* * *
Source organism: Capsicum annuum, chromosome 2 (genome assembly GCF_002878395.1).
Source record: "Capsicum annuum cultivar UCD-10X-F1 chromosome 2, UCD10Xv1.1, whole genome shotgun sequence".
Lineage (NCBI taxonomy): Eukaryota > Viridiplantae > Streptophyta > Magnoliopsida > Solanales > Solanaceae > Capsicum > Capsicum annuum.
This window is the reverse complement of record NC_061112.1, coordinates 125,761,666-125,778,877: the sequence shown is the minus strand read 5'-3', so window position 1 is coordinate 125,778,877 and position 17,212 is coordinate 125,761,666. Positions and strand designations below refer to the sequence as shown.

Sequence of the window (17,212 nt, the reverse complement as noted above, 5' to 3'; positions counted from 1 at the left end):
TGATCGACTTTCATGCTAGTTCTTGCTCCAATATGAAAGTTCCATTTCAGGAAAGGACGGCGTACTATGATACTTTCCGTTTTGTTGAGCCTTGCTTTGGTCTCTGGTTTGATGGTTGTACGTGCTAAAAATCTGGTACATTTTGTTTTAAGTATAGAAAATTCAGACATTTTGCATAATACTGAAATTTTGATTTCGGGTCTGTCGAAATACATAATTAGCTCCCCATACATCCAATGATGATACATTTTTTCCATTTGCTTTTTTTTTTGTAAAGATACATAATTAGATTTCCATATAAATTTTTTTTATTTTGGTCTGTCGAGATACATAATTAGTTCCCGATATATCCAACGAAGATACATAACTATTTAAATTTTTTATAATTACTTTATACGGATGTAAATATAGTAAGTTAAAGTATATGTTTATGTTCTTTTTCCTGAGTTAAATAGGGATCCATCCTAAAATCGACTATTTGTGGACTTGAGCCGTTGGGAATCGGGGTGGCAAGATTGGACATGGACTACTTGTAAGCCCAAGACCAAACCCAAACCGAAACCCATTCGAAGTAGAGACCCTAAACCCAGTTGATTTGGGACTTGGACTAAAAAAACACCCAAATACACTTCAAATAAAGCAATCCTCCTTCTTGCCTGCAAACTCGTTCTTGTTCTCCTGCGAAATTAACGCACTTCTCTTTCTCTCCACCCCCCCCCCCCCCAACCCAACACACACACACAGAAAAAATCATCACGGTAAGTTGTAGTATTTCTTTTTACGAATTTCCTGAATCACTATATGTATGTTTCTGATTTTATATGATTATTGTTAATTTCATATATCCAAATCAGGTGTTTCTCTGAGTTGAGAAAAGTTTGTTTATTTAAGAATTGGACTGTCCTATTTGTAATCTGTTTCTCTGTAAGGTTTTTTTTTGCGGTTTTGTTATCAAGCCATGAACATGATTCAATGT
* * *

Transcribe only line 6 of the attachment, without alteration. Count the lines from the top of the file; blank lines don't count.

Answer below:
TGATCGACTTTCATGCTAGTTCTTGCTCCAATATGAAAGTTCCATTTCAGGAAAGGACGGCGTACTATGATACTTTCCGTTTTGTTGAGCCTTGCTTTGGTCTCTGGTTTGATGGTTGTACGTGCTAAAAATCTGGTACATTTTGTTTTAAGTATAGAAAATTCAGACATTTTGCATAATACTGAAATTTTGATTTCGGGTCTGTCGAAATACATAATTAGCTCCCCATACATCCAATGATGATACATTTTTTCCATTTGCTTTTTTTTTTGTAAAGATACATAATTAGATTTCCATATAAATTTTTTTTATTTTGGTCTGTCGAGATACATAATTAGTTCCCGATATATCCAACGAAGATACATAACTATTTAAATTTTTTATAATTACTTTATACGGATGTAAATATAGTAAGTTAAAGTATATGTTTATGTTCTTTTTCCTGAGTTAAATAGGGATCCATCCTAAAATCGACTATTTGTGGACTTGAGCCGTTGGGAATCGGGGTGGCAAGATTGGACATGGACTACTTGTAAGCCCAAGACCAAACCCAAACCGAAACCCATTCGAAGTAGAGACCCTAAACCCAGTTGATTTGGGACTTGGACTAAAAAAACACCCAAATACACTTCAAATAAAGCAATCCTCCTTCTTGCCTGCAAACTCGTTCTTGTTCTCCTGCGAAATTAACGCACTTCTCTTTCTCTCCACCCCCCCCCCCCCCAACCCAACACACACACACAGAAAAAATCATCACGGTAAGTTGTAGTATTTCTTTTTACGAATTTCCTGAATCACTATATGTATGTTTCTGATTTTATATGATTATTGTTAATTTCATATATCCAAATCAGGTGTTTCTCTGAGTTGAGAAAAGTTTGTTTATTTAAGAATTGGACTGTCCTATTTGTAATCTGTTTCTCTGTAAGGTTTTTTTTTGCGGTTTTGTTATCAAGCCATGAACATGATTCAATGT